How Many Fatal Alcohol-related Accidents Occur Per Month in the United States?

The average amount of fatal drunk driving accidents equates to 852 accidents per month.

How Many Fatal Drunk Driving Accidents Occur Per Day in the United States?

In the United States, the average amount of fatal drunk driving accidents accounts for 28 fatal injuries a day.

How Many Fatal Alcohol-related Accidents Occur Per Hour in the United States?

In any given hour on any given day in the calendar year, 1.17 individuals per hour suffer fatal injuries from an alcohol-related auto accident in the USA. Individuals are more likely to suffer injuries in the evening, night and hours of the early morning.

What Time Do Most Alcohol Related Auto Accidents Occur?

Depending on the time of day or night, more alcohol related accidents occur between certain periods of time.

In 2019, a total of 5,735 single car or multi-car accidents occurred between the local hours of 6PM – 3AM. This nine hour timeframe accounted for 62% of all fatal alcohol-related accidents. Simply put, it is more likely to be involved in an alcohol-related accident during the evening, night and early morning hours of the day.

What States Have The Lowest Amounts of Fatal Accidents Involving Drunk Drivers

  • Indiana (.34/100,000 people)
  • Vermont (.64/100,000 people)
  • New Jersey (1.4/100,000 people)
  • New York (1.6/100,000 people)
  • Massachusetts (1.7/100,000 people)
  • Minnesota (1.9/100,000 people)
  • Rhode Island (1.9/100,000 people)
  • Utah (1.9/100,000 people)
  • Maryland (2/100,000 people)
  • Washington (2.2/100,000 people)

The list above identifies the states with the lowest rates of drunk driving accidents per 100,000 people. While New Jersey, New York, Massachusetts and Maryland. All have densely populated states and districts and low levels of fatal alcohol-related accidents.

What Similarities Do the Lowest Amount of Alcohol Related Fatal Accident States Have?

The states with the lowest amounts of alcohol-related fatal accidents also share certain common characteristics. Four of the states New Jersey (1), Massachusetts (2), Maryland (4) and New York (6) are in the top twelve percent of States in the country with regards to population density.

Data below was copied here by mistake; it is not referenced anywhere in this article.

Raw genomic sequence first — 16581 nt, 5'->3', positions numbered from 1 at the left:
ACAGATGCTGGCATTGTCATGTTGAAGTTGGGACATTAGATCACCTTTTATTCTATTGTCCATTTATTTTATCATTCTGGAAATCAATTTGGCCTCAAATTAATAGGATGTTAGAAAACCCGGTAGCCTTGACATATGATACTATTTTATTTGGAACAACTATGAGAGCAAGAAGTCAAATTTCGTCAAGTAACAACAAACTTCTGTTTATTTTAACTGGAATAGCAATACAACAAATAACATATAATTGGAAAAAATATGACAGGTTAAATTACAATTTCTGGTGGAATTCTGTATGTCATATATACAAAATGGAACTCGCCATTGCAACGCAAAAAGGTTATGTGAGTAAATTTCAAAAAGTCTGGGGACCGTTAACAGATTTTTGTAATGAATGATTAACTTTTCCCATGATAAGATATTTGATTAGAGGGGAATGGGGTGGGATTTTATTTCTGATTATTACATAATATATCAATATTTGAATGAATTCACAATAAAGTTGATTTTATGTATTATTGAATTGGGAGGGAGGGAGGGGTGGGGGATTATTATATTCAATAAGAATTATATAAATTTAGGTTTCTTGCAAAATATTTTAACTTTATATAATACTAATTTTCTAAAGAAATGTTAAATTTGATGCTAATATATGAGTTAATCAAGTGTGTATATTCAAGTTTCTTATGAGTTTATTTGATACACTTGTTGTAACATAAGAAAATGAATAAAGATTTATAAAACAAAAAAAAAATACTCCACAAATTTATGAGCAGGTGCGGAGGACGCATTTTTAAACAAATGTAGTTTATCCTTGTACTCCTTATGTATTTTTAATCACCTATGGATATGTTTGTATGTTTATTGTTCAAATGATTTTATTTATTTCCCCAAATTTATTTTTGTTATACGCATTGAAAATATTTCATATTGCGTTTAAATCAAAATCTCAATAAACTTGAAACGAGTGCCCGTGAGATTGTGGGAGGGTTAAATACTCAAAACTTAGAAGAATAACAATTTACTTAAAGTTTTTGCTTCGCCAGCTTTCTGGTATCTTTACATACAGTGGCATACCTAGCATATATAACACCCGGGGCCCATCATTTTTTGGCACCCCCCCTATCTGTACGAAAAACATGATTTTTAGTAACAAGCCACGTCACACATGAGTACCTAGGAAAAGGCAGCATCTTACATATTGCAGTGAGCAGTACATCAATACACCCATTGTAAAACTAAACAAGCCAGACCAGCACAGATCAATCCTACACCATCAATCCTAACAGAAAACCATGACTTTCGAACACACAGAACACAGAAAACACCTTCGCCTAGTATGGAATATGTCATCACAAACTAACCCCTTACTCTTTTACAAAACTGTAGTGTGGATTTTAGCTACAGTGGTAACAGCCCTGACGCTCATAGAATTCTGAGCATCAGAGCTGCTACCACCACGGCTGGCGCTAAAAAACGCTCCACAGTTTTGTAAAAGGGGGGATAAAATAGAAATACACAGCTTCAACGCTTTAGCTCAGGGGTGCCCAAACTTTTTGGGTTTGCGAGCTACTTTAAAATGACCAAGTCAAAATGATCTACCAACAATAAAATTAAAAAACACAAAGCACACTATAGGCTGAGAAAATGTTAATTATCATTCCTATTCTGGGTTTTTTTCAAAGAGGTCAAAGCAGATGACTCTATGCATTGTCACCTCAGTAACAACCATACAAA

These highly populated states also have densely populated metro areas with a high population concentration. According to a study on the best cities for public transportation Newark & Jersey City NJ, Boston MA, Baltimore MD and New York, NY all have high grades for public infrastructure.

What States Have The Highest Amounts of Fatal Accidents Involving Drunk Drivers?

Based on data analyzed from the CDC for the period between 2009-2018 several sparsely populated states checked in with high rates of fatal accidents with alcohol involvement. The ten states with the highest amount of fatal accidents per 100,000 people involving a drunk driver were:

  • Montana (7.4/100,000 people) (population density 7.42 residents/ square mile)
  • Wyoming (5.9/100,000 people) (population density 6 residents/ square mile)
  • South Carolina (5.7/100,000 people) (population density 11.78 residents/ square mile)
  • Mississippi (5.5/100,000 people) (population density 63.23 residents/ square mile)
  • New Mexico (5.2/100,000 people) (population density 17.36 residents/ square mile)
  • South Dakota (5.1/100,000 people) (population density 167.01 residents/ square mile)
  • Alabama (5/100,000 people) (population density 97.18 residents/ square mile)
  • Texas (5/100,000 people) (population density 39.54 residents/ square mile)
  • Louisiana (4.6/100,000 people) (population density 107.53 residents/ square mile)
  • Arkansas (4.4/100,000 people) (population density 58.25 residents/ square mile)
High Alcohol-related Fatal Accidents & Low Population Density 
State Accidents per 100,000 people (all ages) State Residents Per Square Mile 2020 State Population Rank Per Square Mile
Montana 7 7.42 47
Wyoming 5.9 6 49
South Carolina 5.7 11.78 44
Mississippi 5.5 63.23 31
New Mexico 5.2 17.36 43
South Dakota 5.1 11.78 45
Alabama 5 97.18 25
Texas 5 39.54 38
Louisiana 4.6 107.53 24
Arkansas 4.4 58.25 32


Contrary to densely populated urban areas and states with low alcohol-related auto accident deaths are the more sparsely populated states. Some of the highest rates of fatal auto accidents with alcohol as a contributing factor occur in these sparsely populated states.